Back in the 1970s and early 1980s, Oscar Mayer — the wiener people (no relation to Anthony) — ran a series of adorable commercials featuring kids singing about how their hot dogs and bologna had first and last names. It's how many people learned how to spell "B-O-L-O-G-N-A."
The cellphone business took this inanimate object naming idea to heart. Heretofore, cellphone marketing geniuses kept saddling their wares with an alphabet soup of identifiers that looked as if they'd been created by a password generator or by the failed attempts of the infinite number of monkeys (not otherwise involved in planet domination) sitting at typewriters attempting to reproduce Hamlet.
For a while, we were golden. StarTAC. Razor. Chocolate. iPhone. Droid. Galaxy. Evo. Evocative and easy to remember, everything a trade name should be.
But those damned Shakespeare-typing primates may have taken over the cellphone naming planet, but Apple may have some need of them to help with identifiers for its upcoming iPhone and HDTV.
Depending on what rumor you click on today, the next Apple iPhone will be arriving either next month or the month after that. Aside from the usual "What will it look like?" speculation (more like iPhone 4 or more like iPhone 3G?), the biggest question for me is — will it run on AT&T's sputtering 3G network, or via the souped-up HSPA+ 4G?
If the latter (and it DEFINITELY won't run on battery-hogging LTE), Apple has a naming problem.
We've all be referring to this next-gen iPhone as "iPhone 5." But if it's a 4G phone, will it be the 4G iPhone 5?
Apple may be many things, but stupid, by endowing its flagship product with a confusing name, isn't one of them — which rules out iPhone 5.
Since "4G iPhone 5" makes no sense, a plethora of pundits are positing the next iPhone will be called "iPhone 4S," just like the faster 3G model was called "3S." Except, "4S" evokes more a minor adjustment rather than the expected major upgrade — larger screen, 8 MP camera, 1.2 GHz processor, etc.
So, maybe Apple will go with the simplest sobriquet — iPhone 4G.
But then what does Apple name its first iPhone LTE phone? iPhone LTE? Oooh, that's catchy. Someone call the monkeys!
Of course, if iPhone 5 is just another 3G phone (YAWN!), Apple's marketing problems will be heftier than just a contradictory cognomen.
But Apple isn't the only company facing cellphone pseudonym sticklers.
My Smartphone Has A First And Last Name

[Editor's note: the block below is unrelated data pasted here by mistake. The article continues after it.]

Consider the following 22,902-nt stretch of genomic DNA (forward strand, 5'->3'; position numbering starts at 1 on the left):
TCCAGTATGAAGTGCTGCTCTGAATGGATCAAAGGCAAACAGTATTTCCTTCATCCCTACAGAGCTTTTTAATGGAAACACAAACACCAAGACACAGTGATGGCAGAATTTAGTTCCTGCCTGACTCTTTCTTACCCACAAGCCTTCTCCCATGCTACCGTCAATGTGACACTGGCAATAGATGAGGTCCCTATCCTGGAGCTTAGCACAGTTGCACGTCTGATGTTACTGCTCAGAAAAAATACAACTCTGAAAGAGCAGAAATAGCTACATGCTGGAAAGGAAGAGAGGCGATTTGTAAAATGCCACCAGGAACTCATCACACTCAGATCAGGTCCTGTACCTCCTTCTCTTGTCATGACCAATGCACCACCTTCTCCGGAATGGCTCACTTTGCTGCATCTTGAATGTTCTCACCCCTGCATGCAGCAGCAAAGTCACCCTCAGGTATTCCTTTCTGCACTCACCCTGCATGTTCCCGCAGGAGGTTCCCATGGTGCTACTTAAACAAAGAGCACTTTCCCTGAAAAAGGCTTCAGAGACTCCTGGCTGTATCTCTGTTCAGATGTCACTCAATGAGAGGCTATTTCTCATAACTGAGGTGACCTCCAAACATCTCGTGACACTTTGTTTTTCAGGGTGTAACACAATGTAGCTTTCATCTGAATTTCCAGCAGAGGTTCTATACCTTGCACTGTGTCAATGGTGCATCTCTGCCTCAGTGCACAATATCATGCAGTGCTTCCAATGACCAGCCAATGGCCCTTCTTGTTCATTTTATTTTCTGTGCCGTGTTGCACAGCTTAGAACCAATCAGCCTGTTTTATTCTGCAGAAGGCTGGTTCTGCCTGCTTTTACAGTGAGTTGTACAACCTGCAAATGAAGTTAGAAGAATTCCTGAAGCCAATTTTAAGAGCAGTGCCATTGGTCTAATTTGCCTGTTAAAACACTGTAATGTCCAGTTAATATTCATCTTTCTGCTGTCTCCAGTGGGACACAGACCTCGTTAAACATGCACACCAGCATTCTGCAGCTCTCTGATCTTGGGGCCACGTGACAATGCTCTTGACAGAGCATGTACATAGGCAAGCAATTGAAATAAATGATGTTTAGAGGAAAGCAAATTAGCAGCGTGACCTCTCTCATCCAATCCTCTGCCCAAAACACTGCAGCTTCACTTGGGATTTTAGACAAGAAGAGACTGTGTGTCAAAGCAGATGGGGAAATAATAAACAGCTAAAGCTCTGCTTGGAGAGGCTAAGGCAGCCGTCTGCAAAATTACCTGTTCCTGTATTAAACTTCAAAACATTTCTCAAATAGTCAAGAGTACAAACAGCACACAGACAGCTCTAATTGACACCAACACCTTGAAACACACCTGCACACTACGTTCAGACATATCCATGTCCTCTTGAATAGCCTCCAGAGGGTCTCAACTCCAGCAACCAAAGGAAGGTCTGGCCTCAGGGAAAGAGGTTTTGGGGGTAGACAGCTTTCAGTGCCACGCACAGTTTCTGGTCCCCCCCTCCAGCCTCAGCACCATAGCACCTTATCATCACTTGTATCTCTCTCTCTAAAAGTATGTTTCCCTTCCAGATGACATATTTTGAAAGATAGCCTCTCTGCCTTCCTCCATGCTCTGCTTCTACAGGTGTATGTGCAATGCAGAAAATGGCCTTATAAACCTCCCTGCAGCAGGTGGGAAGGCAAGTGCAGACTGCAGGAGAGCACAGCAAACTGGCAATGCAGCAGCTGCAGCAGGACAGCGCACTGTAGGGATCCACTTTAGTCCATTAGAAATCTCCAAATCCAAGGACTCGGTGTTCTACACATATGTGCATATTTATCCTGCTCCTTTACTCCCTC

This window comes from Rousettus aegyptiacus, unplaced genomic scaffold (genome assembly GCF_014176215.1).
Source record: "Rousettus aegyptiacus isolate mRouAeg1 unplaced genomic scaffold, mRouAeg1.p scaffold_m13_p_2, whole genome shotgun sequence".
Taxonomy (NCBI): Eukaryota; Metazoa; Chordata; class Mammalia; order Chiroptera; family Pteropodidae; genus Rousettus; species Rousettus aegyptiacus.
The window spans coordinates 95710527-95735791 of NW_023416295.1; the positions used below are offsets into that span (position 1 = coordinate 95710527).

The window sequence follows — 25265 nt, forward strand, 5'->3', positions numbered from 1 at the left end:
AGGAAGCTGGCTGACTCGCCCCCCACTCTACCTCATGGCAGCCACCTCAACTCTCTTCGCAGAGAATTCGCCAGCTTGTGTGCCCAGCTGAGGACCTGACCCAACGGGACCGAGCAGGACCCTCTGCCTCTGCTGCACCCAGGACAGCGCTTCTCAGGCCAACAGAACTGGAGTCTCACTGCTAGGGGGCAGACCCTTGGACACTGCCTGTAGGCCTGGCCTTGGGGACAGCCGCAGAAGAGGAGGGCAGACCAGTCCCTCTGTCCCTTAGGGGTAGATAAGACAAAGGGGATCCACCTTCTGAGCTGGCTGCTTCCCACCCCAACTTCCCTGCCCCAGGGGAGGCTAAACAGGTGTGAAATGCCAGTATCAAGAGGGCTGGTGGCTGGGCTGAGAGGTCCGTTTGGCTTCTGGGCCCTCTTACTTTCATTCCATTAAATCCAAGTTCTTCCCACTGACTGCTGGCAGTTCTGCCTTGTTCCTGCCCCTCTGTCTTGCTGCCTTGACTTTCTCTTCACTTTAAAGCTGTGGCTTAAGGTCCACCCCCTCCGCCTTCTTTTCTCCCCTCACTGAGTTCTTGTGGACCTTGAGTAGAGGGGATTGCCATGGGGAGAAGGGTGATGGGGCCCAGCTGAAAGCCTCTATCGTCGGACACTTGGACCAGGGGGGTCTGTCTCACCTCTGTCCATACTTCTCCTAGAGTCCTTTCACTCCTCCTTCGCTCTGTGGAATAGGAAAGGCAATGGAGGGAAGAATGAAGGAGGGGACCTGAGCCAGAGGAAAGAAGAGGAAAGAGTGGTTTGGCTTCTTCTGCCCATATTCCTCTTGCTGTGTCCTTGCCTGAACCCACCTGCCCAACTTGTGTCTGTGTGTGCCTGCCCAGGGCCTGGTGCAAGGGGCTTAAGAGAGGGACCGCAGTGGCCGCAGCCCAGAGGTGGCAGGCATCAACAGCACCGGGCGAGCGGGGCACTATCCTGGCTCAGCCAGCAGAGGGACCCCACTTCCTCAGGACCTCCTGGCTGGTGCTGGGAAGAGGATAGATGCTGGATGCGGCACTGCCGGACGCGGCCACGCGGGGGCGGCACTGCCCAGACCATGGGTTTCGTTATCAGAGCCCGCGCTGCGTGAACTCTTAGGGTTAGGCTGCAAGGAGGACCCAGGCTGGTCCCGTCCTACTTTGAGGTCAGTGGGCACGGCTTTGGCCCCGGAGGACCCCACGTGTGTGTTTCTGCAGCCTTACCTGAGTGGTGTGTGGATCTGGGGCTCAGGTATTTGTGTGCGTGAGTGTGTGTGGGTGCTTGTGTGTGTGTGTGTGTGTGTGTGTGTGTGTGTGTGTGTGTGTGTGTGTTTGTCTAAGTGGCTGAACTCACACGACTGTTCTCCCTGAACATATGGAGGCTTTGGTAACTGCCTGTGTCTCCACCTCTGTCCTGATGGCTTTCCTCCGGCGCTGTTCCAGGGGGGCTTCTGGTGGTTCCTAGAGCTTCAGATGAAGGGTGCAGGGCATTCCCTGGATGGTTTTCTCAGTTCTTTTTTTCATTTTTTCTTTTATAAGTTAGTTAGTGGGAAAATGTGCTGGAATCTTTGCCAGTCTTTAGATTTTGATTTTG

With its science and sci-fi associations, "Galaxy" is a wonderful name for any high-tech product. And the thusly-named Samsung smartphones and tablets have found justifiable success in part because of this celestial appellation.
But unlike iPhone's simple numerical delineation between models, Samsung has endowed its Galaxy satellites different first name — Vibrant, Infuse, Captivate, Indulge, Fascinate... That's a lot of Galaxies.
And then there's the strange case of BlackBerry, itself a familiar brand name. But in addition to "BlackBerry," each BlackBerry not only also has a number but another name as well, one of which is "Bold."
But given RIM's inability to produce a smart phone that can effectively compete with either iPhone or Android, "Bold" seems more ironic than expository. Naming it so doesn't make it so and merely evokes an ironic usage.
Then there's the even stranger case of Droid. Naming its Android phones thusly I thought was brilliant and simple. And once the first Droid proved successful, succeeding models similarly named would carry the original's reputation.
So how did HTC end up with "Droid" as a surname for its Incredible and Eris phones? I understand why HTC would want to, um, borrow, the already well broken in moniker, but I don't understand why Motorola either didn't trademark it or even raise a fuss over HTC's usage.
I only know that "Droid" has become diluted.
Apple's TV Troubles
Which brings us back to Apple.
For some reason, only cellphones seem to get names. Home theater gear still use name/model numbers, although an increasing number of HDTVs now sport nom de plumes — Sony Bravia, Panasonic Viera, etc.
Aside from the disruptive affect an Apple HDTV will have on the TV business, and what an Apple HDTV would actually do, what will Apple call it?
Obviously, Apple TV is taken — and the fact that Apple will make an HDTV already makes its set-top box name confusing.
Apple can't use "iTV" — it already ran into this issue a year ago when BBC competitor ITV insisted it would aggressively enforce its trademark.
And obviously trying to insert its "iPxxx" into the name — i.e. "iPTV" — is out since IPTV is an acronym for the Internet Protocol TV technical standard.
What's left? iHDTV? iLCD? iLED? MacTV? iOSTV? Fred?
Maybe it's time to sit Caesar at a QWERTY.